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Man charged with stalking wife
Police say a 25-year-old Navy man was stalking his wife while there was a military protection order barring him from contacting her, according to court documents.
Prosecutors charged William Turner of Oak Harbor in Island County Superior Court Jan. 6 with harassment (with threats to kill) and stalking.
On Jan. 2, Judge Alan Hancock set Turner’s bail at $10,000 and approved a domestic violence no-contact order barring Turner from coming within 800 feet of his wife’s home, school or work.
At the request of Whidbey Island Naval Air Station security personnel, Oak Harbor Police Officer Jennifer Rutledge responded to a report of a domestic assault at a home in the Seaplane Base Dec. 26, 2008.
The 25-year-old woman, who was sobbing and very upset, said that Turner became enraged when he read her journal and discovered that she had a boyfriend, the report states.
The woman claimed Turner backed her against a wall and said he was going to kill her after he kills her boyfriend, the officer wrote. Turner drove off and deactivated his wife’s phone, but she sent a message over the computer to a friend who called the police.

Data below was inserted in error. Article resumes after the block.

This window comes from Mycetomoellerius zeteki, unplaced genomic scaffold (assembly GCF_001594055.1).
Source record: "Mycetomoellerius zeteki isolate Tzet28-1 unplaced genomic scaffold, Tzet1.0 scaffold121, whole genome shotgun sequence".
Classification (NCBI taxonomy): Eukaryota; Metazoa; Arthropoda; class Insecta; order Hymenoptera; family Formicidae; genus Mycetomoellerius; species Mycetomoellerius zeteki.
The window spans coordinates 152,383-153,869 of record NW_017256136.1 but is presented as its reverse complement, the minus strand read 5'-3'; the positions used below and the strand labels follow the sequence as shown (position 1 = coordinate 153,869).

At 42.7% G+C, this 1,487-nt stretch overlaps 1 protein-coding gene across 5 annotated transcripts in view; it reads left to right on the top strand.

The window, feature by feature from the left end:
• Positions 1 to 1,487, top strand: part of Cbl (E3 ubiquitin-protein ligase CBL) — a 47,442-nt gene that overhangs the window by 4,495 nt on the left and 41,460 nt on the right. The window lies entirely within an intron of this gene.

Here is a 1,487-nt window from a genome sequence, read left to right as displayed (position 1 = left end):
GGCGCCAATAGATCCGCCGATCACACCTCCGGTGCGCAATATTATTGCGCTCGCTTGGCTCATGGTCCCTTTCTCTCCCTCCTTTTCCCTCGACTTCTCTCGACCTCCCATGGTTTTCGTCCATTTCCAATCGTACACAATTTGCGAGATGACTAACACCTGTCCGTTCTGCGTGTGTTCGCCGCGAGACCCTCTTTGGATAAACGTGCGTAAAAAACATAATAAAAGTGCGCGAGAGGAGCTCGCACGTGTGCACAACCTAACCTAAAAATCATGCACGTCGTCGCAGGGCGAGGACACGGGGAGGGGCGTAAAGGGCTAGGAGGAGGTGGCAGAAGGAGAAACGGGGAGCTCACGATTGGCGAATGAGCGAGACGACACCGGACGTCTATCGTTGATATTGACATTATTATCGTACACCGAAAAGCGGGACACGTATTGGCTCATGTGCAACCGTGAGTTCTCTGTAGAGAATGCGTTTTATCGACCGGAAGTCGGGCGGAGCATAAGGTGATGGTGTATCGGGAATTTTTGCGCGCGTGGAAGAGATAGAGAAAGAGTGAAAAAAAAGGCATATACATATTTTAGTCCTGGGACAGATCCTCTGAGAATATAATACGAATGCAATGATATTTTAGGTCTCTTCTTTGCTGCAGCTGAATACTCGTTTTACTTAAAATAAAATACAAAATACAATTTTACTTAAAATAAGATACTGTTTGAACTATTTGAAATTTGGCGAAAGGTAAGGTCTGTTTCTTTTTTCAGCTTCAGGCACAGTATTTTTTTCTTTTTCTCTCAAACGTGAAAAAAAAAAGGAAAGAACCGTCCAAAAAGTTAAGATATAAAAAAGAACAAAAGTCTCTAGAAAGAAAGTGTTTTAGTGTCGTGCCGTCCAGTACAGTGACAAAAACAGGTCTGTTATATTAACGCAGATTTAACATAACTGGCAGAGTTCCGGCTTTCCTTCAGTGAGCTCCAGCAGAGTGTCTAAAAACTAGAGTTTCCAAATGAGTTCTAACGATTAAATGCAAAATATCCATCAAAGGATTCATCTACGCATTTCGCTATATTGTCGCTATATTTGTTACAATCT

Turner, however, denied that he ever threatened to kill his wife or the other man.
The woman said Turner had been unfaithful to her and had physically assaulted her during their entire marriage, the report states. She had a bruise on her leg from an assault their 6-year-old daughter witnessed, Rutledge wrote.
The woman said Turner had threatened to take their child if she ever called the police, according to the report.
The woman and the daughter went to stay with a friend. The next day, the alleged victim reported that Turner had violated a military protection order by driving by the home she was staying at several times, the officer wrote. She also got a message from Sprint that he had activated the GPS system on her cell phone, allegedly in an attempt to track her down, the report states.
In addition, Turner called her phone seven times and sent her five text messages that morning, Rutledge reported.
But Turner told the officer that it was purely accidental that he had driven by the house where his wife was staying. He admitted turning on the GPS, but said he turned it off again.
According to the report, Turner admitted that he had called his wife and that it was in violation of a no-contact order, but he said he wanted to talk to her and her daughter.
If convicted of the charges, Turner could face up to a year in jail under the standard sentencing range.